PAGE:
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When I was half way through giving Supari I heard my mum sobbing. I was teary-eyed but I hadn’t started crying yet. Hearing her sob, I couldn’t stop but sob. Ohoo it started the chain reaction as I had predicated and most of my cousins and aunts started sobbing. While I was giving Supari to my parents, both of them were crying. It was such an emotional moment. It was as if you were saying “I am leaving you guys”.

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And the band didn’t help any by playing the emotional song “Maitighar timro hoina...” which translate to, “The home of your birth is not yours anymore, you go to your husband’s house. Do still come and visit your parents sometime…” or something along those lines. Anyway, it took a few of my relatives to help my mum away from me. I couldn’t stop crying after that.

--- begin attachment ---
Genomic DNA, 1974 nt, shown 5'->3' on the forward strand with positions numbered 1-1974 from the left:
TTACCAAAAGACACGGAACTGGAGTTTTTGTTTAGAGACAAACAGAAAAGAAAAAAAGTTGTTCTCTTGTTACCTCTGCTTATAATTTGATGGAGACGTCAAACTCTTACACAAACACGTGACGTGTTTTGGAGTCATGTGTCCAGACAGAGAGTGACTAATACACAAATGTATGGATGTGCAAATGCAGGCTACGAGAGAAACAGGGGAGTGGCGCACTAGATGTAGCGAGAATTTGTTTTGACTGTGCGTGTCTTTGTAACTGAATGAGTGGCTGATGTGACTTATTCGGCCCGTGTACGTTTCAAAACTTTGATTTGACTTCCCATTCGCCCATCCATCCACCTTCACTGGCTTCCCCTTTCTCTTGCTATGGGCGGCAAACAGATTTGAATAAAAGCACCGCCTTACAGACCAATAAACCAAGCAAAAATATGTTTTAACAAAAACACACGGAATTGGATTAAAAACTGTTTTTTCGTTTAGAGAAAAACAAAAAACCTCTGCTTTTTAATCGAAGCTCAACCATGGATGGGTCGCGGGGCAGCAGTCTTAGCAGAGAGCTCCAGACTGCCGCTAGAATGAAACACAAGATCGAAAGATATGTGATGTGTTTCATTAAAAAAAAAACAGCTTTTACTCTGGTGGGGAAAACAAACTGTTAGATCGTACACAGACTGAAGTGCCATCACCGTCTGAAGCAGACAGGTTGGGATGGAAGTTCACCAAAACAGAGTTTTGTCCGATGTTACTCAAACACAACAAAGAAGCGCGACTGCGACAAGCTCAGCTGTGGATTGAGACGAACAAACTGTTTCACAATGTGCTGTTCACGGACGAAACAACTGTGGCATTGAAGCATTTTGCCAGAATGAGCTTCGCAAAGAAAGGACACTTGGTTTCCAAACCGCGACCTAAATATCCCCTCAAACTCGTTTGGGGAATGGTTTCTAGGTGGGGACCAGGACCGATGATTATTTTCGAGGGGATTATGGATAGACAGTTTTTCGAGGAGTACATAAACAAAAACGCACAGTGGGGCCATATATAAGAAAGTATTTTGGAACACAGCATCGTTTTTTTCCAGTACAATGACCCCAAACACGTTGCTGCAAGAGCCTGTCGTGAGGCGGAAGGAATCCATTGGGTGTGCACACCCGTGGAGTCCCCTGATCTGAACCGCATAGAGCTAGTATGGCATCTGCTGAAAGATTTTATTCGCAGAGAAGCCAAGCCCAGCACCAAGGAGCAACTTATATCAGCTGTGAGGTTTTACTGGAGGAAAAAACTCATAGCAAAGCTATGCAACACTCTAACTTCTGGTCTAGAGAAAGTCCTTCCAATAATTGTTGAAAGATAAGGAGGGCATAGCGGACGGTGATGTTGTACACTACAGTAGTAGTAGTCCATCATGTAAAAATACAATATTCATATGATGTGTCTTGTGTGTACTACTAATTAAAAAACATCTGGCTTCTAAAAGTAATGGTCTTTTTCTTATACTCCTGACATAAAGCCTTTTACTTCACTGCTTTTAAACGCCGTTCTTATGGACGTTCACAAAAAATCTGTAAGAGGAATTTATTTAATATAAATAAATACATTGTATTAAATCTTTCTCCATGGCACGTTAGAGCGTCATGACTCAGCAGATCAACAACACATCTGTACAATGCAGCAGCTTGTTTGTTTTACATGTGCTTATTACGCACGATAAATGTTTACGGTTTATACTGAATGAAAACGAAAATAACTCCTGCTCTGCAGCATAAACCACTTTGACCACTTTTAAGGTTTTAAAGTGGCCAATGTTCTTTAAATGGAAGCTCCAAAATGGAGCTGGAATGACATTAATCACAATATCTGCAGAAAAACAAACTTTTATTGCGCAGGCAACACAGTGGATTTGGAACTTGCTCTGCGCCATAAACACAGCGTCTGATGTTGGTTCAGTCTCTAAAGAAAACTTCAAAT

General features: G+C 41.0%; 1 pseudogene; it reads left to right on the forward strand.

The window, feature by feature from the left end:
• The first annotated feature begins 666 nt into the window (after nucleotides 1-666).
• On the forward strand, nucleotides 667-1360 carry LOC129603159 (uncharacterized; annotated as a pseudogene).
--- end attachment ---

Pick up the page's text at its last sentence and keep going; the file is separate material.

Wedding Ceremony

It was now time for me to leave my parents’ home and go to my husband’s. My brother carried me to the waiting car. He needed to go around the car 3 times before he could put me inside.

Wedding Ceremony Wedding Ceremony

In the meantime, there was a big negotiation going on for the shoe (which my cousins had taken) between AS and my cousins. I think he gave them RS 5000 and finally they gave him his shoe back.

Wedding Ceremony

Once, AS got his shoes back from my cousins, he joined me in the car but I was still sobbing. I hugged my dad, mum and brother before they closed the door of the car.

Janti (4)Red and gold cloth was put on the top of the car and everyone showered the car with rice, flowers and Sindoor. Inside, AS was consoling me as the band started up with the music and AS’s family said their good byes.

Wedding Ceremony

The car we were in was decorated with lots of flowers and with our initials at the back of the car.

Janti (4) Janti (5)

I was off to start my new life with my new family!